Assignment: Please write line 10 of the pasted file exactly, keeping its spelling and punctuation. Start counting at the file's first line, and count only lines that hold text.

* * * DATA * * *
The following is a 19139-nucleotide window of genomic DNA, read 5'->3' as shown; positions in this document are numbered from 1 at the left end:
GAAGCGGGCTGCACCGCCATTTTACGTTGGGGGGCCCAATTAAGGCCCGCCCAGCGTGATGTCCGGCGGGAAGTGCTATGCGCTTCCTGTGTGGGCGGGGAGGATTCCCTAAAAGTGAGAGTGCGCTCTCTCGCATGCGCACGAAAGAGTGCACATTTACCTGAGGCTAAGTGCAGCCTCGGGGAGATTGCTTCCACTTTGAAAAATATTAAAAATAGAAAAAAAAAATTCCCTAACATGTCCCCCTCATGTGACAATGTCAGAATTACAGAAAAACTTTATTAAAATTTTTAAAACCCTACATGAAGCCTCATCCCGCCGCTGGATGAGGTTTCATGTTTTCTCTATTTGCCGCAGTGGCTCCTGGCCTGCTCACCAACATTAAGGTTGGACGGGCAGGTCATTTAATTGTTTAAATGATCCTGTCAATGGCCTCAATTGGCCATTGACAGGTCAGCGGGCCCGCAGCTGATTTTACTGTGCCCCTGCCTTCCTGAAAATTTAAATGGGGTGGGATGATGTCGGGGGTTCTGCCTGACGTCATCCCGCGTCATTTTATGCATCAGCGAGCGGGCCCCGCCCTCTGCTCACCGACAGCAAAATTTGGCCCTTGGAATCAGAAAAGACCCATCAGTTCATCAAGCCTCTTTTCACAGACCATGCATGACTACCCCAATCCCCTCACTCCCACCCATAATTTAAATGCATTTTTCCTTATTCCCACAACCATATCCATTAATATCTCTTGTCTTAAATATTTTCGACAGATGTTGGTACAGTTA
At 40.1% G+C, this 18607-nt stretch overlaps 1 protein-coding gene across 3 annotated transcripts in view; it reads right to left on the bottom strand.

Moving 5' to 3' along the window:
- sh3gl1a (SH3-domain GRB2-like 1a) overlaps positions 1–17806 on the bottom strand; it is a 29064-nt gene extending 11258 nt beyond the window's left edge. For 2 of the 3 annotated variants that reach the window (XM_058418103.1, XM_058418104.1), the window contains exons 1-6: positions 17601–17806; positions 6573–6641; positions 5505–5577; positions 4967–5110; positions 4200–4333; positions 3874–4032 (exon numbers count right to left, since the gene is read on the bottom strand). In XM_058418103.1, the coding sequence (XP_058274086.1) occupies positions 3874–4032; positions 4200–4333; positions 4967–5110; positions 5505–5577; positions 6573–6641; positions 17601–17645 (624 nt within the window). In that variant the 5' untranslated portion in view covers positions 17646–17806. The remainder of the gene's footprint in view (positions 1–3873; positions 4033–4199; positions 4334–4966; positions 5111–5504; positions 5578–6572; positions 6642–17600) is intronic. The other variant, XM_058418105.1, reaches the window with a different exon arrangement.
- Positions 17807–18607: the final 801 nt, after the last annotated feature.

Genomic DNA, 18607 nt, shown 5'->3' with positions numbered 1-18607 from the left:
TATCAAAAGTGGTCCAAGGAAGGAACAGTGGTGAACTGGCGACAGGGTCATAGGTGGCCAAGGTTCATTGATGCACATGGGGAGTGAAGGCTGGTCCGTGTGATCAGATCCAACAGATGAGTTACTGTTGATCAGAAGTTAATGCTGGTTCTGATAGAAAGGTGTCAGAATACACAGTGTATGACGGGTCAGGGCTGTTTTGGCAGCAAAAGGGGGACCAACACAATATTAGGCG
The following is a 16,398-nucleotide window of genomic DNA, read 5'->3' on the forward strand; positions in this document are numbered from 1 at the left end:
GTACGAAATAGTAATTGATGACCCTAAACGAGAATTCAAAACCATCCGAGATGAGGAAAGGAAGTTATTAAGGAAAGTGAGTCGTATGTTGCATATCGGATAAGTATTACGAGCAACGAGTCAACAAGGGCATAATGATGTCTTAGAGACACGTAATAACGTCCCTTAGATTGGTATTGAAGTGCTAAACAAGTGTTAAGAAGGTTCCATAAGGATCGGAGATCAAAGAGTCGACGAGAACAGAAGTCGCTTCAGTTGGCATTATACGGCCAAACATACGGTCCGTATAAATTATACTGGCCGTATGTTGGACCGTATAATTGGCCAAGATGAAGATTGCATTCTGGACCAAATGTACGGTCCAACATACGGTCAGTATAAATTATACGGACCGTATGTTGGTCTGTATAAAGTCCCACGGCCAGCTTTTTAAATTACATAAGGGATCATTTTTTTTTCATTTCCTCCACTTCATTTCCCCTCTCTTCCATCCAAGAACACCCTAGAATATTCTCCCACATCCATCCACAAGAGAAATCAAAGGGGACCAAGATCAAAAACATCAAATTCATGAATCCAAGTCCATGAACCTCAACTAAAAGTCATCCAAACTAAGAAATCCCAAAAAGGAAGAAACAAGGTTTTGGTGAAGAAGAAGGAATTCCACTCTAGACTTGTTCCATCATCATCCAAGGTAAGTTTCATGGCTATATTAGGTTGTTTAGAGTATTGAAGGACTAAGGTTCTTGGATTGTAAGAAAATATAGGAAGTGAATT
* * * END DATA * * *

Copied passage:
GTACGAAATAGTAATTGATGACCCTAAACGAGAATTCAAAACCATCCGAGATGAGGAAAGGAAGTTATTAAGGAAAGTGAGTCGTATGTTGCATATCGGATAAGTATTACGAGCAACGAGTCAACAAGGGCATAATGATGTCTTAGAGACACGTAATAACGTCCCTTAGATTGGTATTGAAGTGCTAAACAAGTGTTAAGAAGGTTCCATAAGGATCGGAGATCAAAGAGTCGACGAGAACAGAAGTCGCTTCAGTTGGCATTATACGGCCAAACATACGGTCCGTATAAATTATACTGGCCGTATGTTGGACCGTATAATTGGCCAAGATGAAGATTGCATTCTGGACCAAATGTACGGTCCAACATACGGTCAGTATAAATTATACGGACCGTATGTTGGTCTGTATAAAGTCCCACGGCCAGCTTTTTAAATTACATAAGGGATCATTTTTTTTTCATTTCCTCCACTTCATTTCCCCTCTCTTCCATCCAAGAACACCCTAGAATATTCTCCCACATCCATCCACAAGAGAAATCAAAGGGGACCAAGATCAAAAACATCAAATTCATGAATCCAAGTCCATGAACCTCAACTAAAAGTCATCCAAACTAAGAAATCCCAAAAAGGAAGAAACAAGGTTTTGGTGAAGAAGAAGGAATTCCACTCTAGACTTGTTCCATCATCATCCAAGGTAAGTTTCATGGCTATATTAGGTTGTTTAGAGTATTGAAGGACTAAGGTTCTTGGATTGTAAGAAAATATAGGAAGTGAATT